position.add(velocity.x * deltaTime, velocity.y * deltaTime); if(position.x < 0) position.x = WORLD_WIDTH; if(position.x > WORLD_WIDTH) position.x = 0; walkingTime += deltaTime;

The two constants WORLD_WIDTH and WORLD_HEIGHT are part of the enclosing AnimationTest class and are used by the inner classes. Our world is 4.8x3.2 meters in size.

Next up is the inner Caveman class, which extends DynamicGameObject, since we will move cavemen based on velocity. We define an additional member that keeps track of how long the caveman is walking already. In the constructor we place the caveman at a random position and let him either walk left or right. We also initialize the walkingTime member to a number between 0 and 10; this way our cavemen won't walk in sync.

The update() method advances the caveman based on his velocity and the delta time. In case he leaves the world, we reset him to either the left or right edge. We also add the delta time to the walkingTime to keep track of how long he's been walking.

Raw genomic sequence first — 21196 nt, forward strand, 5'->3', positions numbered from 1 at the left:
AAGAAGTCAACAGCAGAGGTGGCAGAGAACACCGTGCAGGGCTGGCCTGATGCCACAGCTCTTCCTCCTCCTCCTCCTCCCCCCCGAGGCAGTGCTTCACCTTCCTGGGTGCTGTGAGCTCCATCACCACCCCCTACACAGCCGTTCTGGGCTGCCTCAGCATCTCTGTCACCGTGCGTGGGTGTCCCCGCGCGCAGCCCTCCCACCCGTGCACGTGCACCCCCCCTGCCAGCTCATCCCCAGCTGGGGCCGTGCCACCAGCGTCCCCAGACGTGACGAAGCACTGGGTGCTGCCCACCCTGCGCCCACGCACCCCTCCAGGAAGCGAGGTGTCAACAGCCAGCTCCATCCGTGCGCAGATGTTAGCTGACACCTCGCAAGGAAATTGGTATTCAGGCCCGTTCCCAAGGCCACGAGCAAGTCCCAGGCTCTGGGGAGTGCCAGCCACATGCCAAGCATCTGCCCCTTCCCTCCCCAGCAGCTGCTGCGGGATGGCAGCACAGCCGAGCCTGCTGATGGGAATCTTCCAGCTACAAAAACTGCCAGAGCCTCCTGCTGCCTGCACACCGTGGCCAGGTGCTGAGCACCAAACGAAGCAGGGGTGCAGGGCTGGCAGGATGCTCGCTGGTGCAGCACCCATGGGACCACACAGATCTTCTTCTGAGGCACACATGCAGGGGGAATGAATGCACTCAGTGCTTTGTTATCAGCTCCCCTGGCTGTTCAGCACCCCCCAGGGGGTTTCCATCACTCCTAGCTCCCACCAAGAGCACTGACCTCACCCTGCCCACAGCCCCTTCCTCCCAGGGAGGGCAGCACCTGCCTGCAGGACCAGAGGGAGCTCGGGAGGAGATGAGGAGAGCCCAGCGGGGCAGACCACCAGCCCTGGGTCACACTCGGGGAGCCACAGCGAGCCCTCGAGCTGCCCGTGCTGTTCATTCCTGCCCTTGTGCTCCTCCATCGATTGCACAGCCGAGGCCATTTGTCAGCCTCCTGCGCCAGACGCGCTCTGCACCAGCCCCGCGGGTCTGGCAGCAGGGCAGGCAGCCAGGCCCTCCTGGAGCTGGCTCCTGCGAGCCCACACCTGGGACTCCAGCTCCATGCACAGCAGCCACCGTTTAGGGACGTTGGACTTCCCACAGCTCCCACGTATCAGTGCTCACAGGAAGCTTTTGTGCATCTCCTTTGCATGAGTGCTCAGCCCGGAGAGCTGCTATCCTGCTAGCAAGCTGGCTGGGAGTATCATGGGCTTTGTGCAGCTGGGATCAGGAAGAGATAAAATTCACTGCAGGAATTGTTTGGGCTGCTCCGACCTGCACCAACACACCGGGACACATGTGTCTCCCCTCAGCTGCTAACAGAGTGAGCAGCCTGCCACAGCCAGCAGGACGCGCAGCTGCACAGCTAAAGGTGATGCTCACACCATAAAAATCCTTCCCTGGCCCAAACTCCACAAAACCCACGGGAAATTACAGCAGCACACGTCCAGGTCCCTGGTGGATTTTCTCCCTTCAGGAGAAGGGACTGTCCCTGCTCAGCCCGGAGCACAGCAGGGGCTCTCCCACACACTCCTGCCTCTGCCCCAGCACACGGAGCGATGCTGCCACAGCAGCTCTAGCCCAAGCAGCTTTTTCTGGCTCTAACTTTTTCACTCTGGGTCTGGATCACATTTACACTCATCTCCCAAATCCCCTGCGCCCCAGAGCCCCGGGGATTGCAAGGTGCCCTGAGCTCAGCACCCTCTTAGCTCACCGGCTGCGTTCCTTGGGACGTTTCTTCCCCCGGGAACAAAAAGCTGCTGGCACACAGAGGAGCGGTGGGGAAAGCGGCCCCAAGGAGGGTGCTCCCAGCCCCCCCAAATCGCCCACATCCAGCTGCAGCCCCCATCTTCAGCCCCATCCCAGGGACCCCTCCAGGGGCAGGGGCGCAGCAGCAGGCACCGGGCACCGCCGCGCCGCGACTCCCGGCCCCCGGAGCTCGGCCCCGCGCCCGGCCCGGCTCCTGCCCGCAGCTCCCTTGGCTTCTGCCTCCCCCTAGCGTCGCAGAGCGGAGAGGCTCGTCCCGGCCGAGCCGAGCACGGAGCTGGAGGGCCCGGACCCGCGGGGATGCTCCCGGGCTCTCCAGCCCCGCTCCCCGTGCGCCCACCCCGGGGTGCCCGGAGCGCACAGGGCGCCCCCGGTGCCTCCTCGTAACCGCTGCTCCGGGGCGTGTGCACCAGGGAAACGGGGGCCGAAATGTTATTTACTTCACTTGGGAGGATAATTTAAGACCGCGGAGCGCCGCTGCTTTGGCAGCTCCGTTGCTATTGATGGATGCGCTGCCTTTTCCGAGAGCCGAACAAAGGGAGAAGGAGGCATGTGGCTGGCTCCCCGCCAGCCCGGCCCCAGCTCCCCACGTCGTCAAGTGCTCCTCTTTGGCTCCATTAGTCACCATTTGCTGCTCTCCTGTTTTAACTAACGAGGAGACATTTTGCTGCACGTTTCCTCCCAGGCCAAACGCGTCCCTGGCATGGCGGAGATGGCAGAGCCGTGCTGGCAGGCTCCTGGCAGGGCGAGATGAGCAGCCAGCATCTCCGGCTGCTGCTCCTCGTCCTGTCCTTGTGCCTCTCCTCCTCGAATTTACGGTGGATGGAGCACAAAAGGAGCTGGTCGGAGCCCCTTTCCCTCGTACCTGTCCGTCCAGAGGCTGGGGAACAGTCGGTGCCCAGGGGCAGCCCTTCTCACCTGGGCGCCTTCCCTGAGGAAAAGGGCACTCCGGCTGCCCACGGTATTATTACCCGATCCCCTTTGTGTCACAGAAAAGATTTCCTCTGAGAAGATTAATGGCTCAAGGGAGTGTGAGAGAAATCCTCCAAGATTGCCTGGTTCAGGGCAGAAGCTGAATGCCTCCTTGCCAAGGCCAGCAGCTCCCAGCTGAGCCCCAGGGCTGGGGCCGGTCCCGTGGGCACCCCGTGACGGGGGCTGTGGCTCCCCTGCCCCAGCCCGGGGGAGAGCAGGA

### Listing 8-21 shows the AnimationScreen class.

Listing 8-21. Excerpt from AnimationTest.java: The AnimationScreen Class class AnimationScreen extends Screen { static final int NUM_CAVEMEN = l0; GLGraphics glGraphics; Caveman[] cavemen; SpriteBatcher batcher; Camera2D camera; Texture texture; Animation walkAnim;

Our screen class has the usual suspects as members. We have a GLGraphics instance, a Caveman array, a SpriteBatcher, a Camera2D, the Texture containing the walking keyframes, and an Animation instance.

public AnimationScreen(Game game) { super(game);

glGraphics = ((GLGame)game).getGLGraphics(); cavemen = new Caveman[NUM_CAVEMEN]; for(int i = 0; i < NUM_CAVEMEN; i++) {

cavemen[i] = new Caveman((float)Math.random(), (float)Math.random(), l, l);